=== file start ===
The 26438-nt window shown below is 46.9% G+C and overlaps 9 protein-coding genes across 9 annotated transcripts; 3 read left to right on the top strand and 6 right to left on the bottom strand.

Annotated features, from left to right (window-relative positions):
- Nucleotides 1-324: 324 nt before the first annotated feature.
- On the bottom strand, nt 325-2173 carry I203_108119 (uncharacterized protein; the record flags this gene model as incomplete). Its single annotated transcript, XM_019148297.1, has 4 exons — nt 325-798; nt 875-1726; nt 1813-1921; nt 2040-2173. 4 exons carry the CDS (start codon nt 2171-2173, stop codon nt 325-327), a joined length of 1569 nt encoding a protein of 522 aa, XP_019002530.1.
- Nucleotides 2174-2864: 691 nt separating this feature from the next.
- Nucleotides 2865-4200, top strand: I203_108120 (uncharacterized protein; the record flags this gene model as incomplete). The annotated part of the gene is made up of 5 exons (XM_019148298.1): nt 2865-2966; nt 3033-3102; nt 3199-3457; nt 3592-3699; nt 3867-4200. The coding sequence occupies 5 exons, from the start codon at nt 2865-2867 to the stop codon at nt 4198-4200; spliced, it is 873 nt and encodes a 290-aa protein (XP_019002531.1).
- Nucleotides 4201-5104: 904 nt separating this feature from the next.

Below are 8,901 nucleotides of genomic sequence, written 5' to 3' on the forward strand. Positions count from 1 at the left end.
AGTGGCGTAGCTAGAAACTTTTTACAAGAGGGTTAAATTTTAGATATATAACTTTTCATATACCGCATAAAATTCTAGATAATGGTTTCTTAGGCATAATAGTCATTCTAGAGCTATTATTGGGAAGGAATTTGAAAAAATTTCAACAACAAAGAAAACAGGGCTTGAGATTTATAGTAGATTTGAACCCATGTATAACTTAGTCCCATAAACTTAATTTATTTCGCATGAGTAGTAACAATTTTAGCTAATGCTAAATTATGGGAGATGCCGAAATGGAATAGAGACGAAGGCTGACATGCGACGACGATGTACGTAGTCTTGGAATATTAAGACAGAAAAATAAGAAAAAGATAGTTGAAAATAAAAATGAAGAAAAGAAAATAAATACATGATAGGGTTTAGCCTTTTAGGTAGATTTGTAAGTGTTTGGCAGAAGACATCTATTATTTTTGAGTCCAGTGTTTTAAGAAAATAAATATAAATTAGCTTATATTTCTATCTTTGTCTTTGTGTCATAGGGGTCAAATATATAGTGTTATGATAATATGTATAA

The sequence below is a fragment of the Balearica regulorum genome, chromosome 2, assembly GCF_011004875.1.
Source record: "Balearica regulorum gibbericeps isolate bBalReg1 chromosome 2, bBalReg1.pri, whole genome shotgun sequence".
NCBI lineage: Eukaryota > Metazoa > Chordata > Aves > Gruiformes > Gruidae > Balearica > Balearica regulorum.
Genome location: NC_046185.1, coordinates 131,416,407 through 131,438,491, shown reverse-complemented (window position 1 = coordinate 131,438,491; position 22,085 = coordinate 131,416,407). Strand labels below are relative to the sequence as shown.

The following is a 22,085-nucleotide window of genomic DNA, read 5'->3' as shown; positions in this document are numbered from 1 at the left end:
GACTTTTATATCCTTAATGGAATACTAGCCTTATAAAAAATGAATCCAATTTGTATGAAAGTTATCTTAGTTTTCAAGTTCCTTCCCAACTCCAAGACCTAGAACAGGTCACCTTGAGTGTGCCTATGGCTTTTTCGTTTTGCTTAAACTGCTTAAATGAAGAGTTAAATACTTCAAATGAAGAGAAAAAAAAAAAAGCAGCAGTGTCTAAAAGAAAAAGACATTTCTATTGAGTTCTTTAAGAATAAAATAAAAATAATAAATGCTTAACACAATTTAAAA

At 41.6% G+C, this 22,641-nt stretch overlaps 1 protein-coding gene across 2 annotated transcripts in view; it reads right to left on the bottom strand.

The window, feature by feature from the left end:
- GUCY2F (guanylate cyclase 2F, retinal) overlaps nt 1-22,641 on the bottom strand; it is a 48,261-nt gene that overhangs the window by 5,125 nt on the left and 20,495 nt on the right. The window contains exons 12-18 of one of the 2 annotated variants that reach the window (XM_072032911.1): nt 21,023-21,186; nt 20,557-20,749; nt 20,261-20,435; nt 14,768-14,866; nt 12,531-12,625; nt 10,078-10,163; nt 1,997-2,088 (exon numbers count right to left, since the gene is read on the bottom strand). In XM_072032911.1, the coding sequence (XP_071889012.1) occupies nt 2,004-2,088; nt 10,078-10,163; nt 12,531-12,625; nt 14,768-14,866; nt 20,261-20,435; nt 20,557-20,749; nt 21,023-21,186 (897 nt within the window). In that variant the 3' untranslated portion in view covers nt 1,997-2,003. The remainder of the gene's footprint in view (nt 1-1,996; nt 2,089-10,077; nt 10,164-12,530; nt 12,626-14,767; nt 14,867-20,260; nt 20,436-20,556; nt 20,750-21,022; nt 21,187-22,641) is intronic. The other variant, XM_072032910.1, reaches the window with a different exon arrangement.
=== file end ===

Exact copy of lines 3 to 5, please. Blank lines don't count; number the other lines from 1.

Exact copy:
- Nucleotides 1-324: 324 nt before the first annotated feature.
- On the bottom strand, nt 325-2173 carry I203_108119 (uncharacterized protein; the record flags this gene model as incomplete). Its single annotated transcript, XM_019148297.1, has 4 exons — nt 325-798; nt 875-1726; nt 1813-1921; nt 2040-2173. 4 exons carry the CDS (start codon nt 2171-2173, stop codon nt 325-327), a joined length of 1569 nt encoding a protein of 522 aa, XP_019002530.1.
- Nucleotides 2174-2864: 691 nt separating this feature from the next.